31 Days of Wicked Watching [DAY 2]: Nightmares for the Weekend

Yesterday kicked off my 31 days of horror film binging, and it kicked off with the film that gave Craven his first soiree with the millennials who came to adore his work. Today, I continue my journey with another Craven classic: “A Nightmare on Elm Street.”

While the iconic movie poster could make you double check what’s behind your headboard, the film itself is certainly the stuff nightmares are made of. Robert Englund began his lengthy tenure as the night-stalker Freddy Krueger in this 1984 classic that also introduced adoring fans to Johnny Depp. While the film was meet to keep the slasher craze going, following a number of other horror classics that will make their appearance on my list, its journey into the dark depths of our dreams and internal fears struck a cord that is lasting still today–so much so it spawned six sequels and remake (which robbed Katie Cassidy of the spotlight she deserved).

Traditionally, when I talk about this film I usually go the deep dive of “well, it is a movie that evoked our fears of post-Nixon Watergate and our internal conflict with Reaganism.” However, that’s usually when eyes gloss over and I lose my audience. In this case, I’ll spare any readers and say that I’ll save it for another day and another post. For this post, I’ll focus on why this is a go-to for a 31 Days of Halloween viewing:

Answer: It is scary.

That is all.

Many criticize the later films for their lack of seriousness and fear, and, while I agree slightly, the others provided us with the personality that is Krueger and that personality is exactly what made him an icon and a renowned name in the homes of Americans and others around the world. This film, the OG, isn’t that revelation of comedy; this film, is the primal fear that is meant to keep you up at night.

The knife-fingered glove (in a much scarier iteration than what wouldn’t translate as well in Depp’s “Edward Scissorhands” in 1990) that Krueger wields is enough to send chills up your spine, but when it is used in conjunction with the nails-on-a-chalkboard-like screeching announcing his entrance into a teen’s bedroom dreaming, it lasts. The blood is plentiful and the chase sequences are lengthy and tense. It is a film that has stuck with me ever since I first saw it and it is one of the many films that continue to enhance my love of the genre each and every time I watch it.

Beyond the laughs, the scares and the utter fear of knives protruding from between Nancy’s legs, this film is one you can’t escape awake or asleep. Give it a chance today.

Published by Patrick R. Johnson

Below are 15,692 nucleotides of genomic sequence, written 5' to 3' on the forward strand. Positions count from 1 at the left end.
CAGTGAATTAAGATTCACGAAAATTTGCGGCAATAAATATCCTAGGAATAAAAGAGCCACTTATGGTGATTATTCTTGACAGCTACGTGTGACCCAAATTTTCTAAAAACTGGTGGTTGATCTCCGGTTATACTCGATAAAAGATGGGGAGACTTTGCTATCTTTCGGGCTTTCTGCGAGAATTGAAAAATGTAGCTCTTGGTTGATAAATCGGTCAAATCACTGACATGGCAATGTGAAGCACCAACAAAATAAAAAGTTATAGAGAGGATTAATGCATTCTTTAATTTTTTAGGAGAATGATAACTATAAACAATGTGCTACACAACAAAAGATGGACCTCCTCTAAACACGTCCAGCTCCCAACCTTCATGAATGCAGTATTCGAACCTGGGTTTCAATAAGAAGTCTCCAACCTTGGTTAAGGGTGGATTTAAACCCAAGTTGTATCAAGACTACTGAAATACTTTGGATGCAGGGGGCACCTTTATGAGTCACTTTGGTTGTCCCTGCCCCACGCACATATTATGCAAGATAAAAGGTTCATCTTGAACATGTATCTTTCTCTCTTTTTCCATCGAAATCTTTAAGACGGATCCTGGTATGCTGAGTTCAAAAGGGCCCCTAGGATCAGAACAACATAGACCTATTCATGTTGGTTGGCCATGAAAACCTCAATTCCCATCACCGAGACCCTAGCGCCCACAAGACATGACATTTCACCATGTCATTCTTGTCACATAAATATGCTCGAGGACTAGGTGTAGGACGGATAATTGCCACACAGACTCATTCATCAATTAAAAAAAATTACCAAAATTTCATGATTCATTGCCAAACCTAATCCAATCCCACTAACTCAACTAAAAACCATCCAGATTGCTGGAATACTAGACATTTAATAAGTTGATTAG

Patrick is a Ph.D. student and graduate instructor in the SJMC. He comes from nearly a decade of teaching high school journalism and English, and an adjunct professor of journalism and media studies at Marquette University (where he received both his bachelor's and master's degrees). He is a former Dow Jones Distinguished National Journalism Teacher of the Year. His research interests include the intersection of news literacy, journalism ethics, journalism studies, and professional boundary work. He also focuses his attention on issues of deviance within the media industry, particularly as it relates to issues of sex and issues resulting in paradigm repair. Patrick is also deeply passionate about teaching and the role of journalism schools in the professionalization of their students. He focuses a lot of his thinking on mass communication and journalism pedagogy and identifying ways for journalism courses to be both rewarding in content and enriching in skill. He currently teaches Journalistic Reporting and Writing in the SJMC and taught a number of courses at Marquette, including Media Ethics, Visual Communication, Magazine Design and Production, Digital Journalism 1-3, Strategic Communication Writing, and the Journalism Capstone course for the department. His work in curriculum, instruction, and educational leadership includes serving as the Journalism Education Association’s Mentor Program Chair, designing curriculum to accompany Pulitzer Prize winning content for the Milwaukee Journal-Sentinel, reviewing the Praxis national journalism certification exam, and developing a number of courses at the high school and collegiate levels. Patrick served as a 2021 Public Humanities Intern through the Obermann Center where he worked specifically with University Special Collections to develop public-facing exhibits and curriculum materials related to the Tom Brokaw Collection.

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